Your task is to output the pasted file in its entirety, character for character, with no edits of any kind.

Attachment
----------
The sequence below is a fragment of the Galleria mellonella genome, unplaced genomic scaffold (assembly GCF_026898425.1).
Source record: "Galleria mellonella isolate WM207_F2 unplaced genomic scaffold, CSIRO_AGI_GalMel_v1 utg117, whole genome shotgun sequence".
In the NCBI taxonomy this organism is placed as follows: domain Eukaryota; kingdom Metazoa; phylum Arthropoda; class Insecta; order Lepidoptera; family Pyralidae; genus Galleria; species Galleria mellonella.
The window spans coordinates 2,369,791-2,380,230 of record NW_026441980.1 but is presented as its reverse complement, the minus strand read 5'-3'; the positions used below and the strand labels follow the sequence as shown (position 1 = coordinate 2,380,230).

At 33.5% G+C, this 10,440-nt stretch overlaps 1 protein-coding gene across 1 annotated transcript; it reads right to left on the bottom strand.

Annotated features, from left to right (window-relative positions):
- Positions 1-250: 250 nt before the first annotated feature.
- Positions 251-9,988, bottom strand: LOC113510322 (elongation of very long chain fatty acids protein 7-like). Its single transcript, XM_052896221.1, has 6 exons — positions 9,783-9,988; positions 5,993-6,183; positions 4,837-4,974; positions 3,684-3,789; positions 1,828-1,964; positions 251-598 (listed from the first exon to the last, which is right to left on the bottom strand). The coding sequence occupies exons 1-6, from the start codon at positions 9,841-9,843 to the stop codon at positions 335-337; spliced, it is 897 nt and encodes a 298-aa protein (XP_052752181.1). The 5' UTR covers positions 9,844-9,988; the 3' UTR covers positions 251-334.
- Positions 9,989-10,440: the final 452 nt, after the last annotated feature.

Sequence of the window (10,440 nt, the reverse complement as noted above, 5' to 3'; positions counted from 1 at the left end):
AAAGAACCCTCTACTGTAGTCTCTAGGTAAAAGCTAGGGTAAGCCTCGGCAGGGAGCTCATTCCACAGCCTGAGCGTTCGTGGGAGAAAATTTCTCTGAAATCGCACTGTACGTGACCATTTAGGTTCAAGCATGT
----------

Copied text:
The sequence below is a fragment of the Galleria mellonella genome, unplaced genomic scaffold (assembly GCF_026898425.1).
Source record: "Galleria mellonella isolate WM207_F2 unplaced genomic scaffold, CSIRO_AGI_GalMel_v1 utg117, whole genome shotgun sequence".
In the NCBI taxonomy this organism is placed as follows: domain Eukaryota; kingdom Metazoa; phylum Arthropoda; class Insecta; order Lepidoptera; family Pyralidae; genus Galleria; species Galleria mellonella.
The window spans coordinates 2,369,791-2,380,230 of record NW_026441980.1 but is presented as its reverse complement, the minus strand read 5'-3'; the positions used below and the strand labels follow the sequence as shown (position 1 = coordinate 2,380,230).

At 33.5% G+C, this 10,440-nt stretch overlaps 1 protein-coding gene across 1 annotated transcript; it reads right to left on the bottom strand.

Annotated features, from left to right (window-relative positions):
- Positions 1-250: 250 nt before the first annotated feature.
- Positions 251-9,988, bottom strand: LOC113510322 (elongation of very long chain fatty acids protein 7-like). Its single transcript, XM_052896221.1, has 6 exons — positions 9,783-9,988; positions 5,993-6,183; positions 4,837-4,974; positions 3,684-3,789; positions 1,828-1,964; positions 251-598 (listed from the first exon to the last, which is right to left on the bottom strand). The coding sequence occupies exons 1-6, from the start codon at positions 9,841-9,843 to the stop codon at positions 335-337; spliced, it is 897 nt and encodes a 298-aa protein (XP_052752181.1). The 5' UTR covers positions 9,844-9,988; the 3' UTR covers positions 251-334.
- Positions 9,989-10,440: the final 452 nt, after the last annotated feature.

Sequence of the window (10,440 nt, the reverse complement as noted above, 5' to 3'; positions counted from 1 at the left end):
AAAGAACCCTCTACTGTAGTCTCTAGGTAAAAGCTAGGGTAAGCCTCGGCAGGGAGCTCATTCCACAGCCTGAGCGTTCGTGGGAGAAAATTTCTCTGAAATCGCACTGTACGTGACCATTTAGGTTCAAGCATGT